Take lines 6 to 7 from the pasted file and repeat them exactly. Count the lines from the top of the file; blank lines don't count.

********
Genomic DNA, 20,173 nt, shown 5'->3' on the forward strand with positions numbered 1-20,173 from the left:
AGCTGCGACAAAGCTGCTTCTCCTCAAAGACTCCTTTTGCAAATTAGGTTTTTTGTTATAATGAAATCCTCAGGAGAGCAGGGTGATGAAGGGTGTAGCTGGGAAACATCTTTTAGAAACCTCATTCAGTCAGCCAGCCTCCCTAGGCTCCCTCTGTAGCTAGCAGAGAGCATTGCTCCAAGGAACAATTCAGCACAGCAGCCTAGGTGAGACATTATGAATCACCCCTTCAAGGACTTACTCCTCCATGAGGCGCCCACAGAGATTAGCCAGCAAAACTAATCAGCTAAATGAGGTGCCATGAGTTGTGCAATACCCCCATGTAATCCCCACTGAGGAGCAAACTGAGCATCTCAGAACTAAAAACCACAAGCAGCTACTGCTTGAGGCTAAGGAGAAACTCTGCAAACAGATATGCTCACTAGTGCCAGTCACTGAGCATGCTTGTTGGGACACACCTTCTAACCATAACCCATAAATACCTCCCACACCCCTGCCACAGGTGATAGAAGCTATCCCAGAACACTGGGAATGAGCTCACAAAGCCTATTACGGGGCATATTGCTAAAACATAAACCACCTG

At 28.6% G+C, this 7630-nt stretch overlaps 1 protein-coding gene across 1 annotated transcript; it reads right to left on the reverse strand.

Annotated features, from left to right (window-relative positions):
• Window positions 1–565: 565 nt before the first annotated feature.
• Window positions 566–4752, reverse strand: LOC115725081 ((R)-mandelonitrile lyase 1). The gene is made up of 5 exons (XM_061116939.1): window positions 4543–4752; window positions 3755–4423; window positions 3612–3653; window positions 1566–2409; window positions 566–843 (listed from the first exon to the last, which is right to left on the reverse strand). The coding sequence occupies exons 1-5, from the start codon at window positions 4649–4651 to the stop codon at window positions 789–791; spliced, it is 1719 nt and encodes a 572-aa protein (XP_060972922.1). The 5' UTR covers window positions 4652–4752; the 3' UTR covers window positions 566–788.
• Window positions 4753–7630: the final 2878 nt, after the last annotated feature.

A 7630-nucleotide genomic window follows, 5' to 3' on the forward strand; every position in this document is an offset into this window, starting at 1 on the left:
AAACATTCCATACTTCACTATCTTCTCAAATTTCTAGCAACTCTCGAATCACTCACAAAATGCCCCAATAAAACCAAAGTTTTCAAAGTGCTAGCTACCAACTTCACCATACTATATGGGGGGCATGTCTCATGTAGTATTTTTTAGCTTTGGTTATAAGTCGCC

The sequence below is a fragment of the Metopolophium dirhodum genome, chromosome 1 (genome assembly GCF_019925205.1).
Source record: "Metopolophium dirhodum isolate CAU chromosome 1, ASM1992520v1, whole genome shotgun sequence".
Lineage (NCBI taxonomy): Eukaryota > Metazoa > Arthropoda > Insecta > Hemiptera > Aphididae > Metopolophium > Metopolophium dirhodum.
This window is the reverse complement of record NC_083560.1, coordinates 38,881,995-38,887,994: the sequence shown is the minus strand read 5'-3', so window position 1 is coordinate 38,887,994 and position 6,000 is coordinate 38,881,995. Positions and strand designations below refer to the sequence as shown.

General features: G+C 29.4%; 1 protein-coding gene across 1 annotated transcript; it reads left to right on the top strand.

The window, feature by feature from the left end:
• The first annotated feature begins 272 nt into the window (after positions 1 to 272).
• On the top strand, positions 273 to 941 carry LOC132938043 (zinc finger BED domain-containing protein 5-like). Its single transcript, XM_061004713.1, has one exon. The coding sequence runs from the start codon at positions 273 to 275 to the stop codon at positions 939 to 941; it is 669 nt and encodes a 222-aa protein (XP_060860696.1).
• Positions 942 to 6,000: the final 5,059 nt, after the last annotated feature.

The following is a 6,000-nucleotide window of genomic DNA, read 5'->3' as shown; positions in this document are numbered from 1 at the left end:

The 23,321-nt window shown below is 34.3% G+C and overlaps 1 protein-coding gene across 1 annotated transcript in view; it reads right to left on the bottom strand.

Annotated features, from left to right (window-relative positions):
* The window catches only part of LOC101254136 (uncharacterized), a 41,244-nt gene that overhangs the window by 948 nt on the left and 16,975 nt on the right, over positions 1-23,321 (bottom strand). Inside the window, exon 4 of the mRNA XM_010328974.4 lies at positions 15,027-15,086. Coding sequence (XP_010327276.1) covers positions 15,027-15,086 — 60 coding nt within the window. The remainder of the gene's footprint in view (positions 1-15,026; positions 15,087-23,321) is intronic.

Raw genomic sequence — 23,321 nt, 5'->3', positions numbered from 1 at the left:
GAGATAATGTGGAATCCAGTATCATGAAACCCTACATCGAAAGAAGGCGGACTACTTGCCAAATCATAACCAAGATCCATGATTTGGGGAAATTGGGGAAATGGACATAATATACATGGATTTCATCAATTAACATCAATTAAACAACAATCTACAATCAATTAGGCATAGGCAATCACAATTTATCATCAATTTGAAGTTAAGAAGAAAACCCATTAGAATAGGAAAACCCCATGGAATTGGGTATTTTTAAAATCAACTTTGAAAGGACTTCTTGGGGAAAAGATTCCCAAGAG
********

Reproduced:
• Window positions 566–4752, reverse strand: LOC115725081 ((R)-mandelonitrile lyase 1). The gene is made up of 5 exons (XM_061116939.1): window positions 4543–4752; window positions 3755–4423; window positions 3612–3653; window positions 1566–2409; window positions 566–843 (listed from the first exon to the last, which is right to left on the reverse strand). The coding sequence occupies exons 1-5, from the start codon at window positions 4649–4651 to the stop codon at window positions 789–791; spliced, it is 1719 nt and encodes a 572-aa protein (XP_060972922.1). The 5' UTR covers window positions 4652–4752; the 3' UTR covers window positions 566–788.
• Window positions 4753–7630: the final 2878 nt, after the last annotated feature.